HSE U-turn lets dad get life-saving surgery in US
THE HSE made a dramatic U-turn yesterday and vowed to partly fund a life-saving cancer operation in the United States for a father of two.
The HSE's Treatment Abroad Scheme (TAS) had initially denied funding for the operation for Denis O'Callaghan (48) under an overseas treatment programme.
The decision left Denis and his wife Julie facing a desperate 14-day campaign to raise €100,000 to pay for the pioneering throat surgery in Boston.
The family went to the media with their plight -- and outlined a hectic fundraising campaign.
However, within 24 hours of the TAS refusal, another arm of the agency, the HSE-South, intervened and agreed to part-finance the surgery.
It contacted the relieved O'Callaghan family yesterday to confirm their support -- with the funding set to be guaranteed in writing today.
His wife Julie said: "We are relieved but we're still waiting to see the confirmation in writing today."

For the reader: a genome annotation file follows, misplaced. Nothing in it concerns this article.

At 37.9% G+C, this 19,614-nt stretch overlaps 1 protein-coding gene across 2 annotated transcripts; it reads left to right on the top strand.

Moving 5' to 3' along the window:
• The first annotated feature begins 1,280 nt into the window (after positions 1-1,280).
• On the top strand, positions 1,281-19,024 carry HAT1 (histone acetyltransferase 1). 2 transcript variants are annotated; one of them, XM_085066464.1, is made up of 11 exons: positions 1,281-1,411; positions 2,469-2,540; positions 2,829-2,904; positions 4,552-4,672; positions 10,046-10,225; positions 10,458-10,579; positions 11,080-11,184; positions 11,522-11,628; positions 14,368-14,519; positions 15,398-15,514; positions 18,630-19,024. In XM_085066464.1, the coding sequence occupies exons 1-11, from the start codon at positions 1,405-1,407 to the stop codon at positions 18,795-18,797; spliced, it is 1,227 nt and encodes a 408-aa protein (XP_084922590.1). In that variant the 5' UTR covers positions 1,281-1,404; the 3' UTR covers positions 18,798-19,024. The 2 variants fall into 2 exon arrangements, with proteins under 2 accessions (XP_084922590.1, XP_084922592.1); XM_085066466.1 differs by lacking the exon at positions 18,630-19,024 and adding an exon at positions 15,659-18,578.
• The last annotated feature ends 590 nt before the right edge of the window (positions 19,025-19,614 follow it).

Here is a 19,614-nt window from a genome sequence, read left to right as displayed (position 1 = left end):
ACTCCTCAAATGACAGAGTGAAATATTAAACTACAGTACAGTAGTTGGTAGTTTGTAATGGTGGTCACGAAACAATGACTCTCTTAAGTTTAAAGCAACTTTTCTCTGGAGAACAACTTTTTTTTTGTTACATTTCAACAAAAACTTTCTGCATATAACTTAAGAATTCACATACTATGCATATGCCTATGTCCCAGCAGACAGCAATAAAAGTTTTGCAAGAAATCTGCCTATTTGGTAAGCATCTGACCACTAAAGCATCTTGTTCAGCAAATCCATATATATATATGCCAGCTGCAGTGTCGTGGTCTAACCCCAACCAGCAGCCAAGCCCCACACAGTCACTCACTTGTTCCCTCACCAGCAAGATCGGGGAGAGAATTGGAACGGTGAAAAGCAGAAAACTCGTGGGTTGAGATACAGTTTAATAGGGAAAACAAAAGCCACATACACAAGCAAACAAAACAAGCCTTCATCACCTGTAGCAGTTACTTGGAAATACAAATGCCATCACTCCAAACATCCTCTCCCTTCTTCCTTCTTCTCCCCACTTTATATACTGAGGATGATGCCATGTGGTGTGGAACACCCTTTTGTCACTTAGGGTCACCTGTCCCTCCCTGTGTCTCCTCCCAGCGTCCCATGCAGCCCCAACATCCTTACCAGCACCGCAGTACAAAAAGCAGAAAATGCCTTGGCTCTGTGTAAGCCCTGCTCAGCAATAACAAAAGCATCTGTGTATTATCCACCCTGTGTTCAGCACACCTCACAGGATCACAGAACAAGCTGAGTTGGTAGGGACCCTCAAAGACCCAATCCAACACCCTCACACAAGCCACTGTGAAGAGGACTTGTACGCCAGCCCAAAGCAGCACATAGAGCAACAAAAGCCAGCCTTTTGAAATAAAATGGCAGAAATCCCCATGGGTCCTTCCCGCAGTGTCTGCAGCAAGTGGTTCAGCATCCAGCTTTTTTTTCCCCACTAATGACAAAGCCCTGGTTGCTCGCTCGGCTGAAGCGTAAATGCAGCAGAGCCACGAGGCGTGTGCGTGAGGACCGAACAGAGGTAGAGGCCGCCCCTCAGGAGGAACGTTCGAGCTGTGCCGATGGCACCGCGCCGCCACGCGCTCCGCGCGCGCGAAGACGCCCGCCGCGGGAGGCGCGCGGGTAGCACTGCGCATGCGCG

She added: "No matter what, we're determined to get Denis treatment in the US for his sake, for the family's sake and for the sake of the children, Deon (8) and Julianna (5)."
It is understood that the HSE will pay 50pc of the €100,000 operation with their private health insurer paying the other 50pc. Denis, from Glanmire, Co Cork, has until August 25 to ensure the money is paid to Massachusetts General Hospital.
He is scheduled to undergo surgery for a malignant tracheal (throat) tumour on August 30 by world-renowned consultant, Dr Douglas Mathisen.
The US surgeon is the only doctor in the world who undertakes the type of procedure that Denis -- who had tracheal cancer 30 years ago -- now requires.
Denis had 50pc of his trachea removed but has lived a fit and healthy life since then. The upcoming surgery to remove the tumour will require reconstruction of his trachea.
Last night, the HSE-South said it will fund the surgery because the scheme does not apply to hospital treatment outside the EU and Switzerland.
"The application unfortunately did not meet the criteria of the TAS. However, they referred the case to the National Cancer Control Programme (NCCP) with a view to identifying alternative sources of funding," a HSE spokesman explained.
"The NCCP referred the case to the HSE-South on Monday and, having discussed the case with the referring consultant, a decision to provide the balance of the funding (with the patient's health insurer) was made," the spokesman added.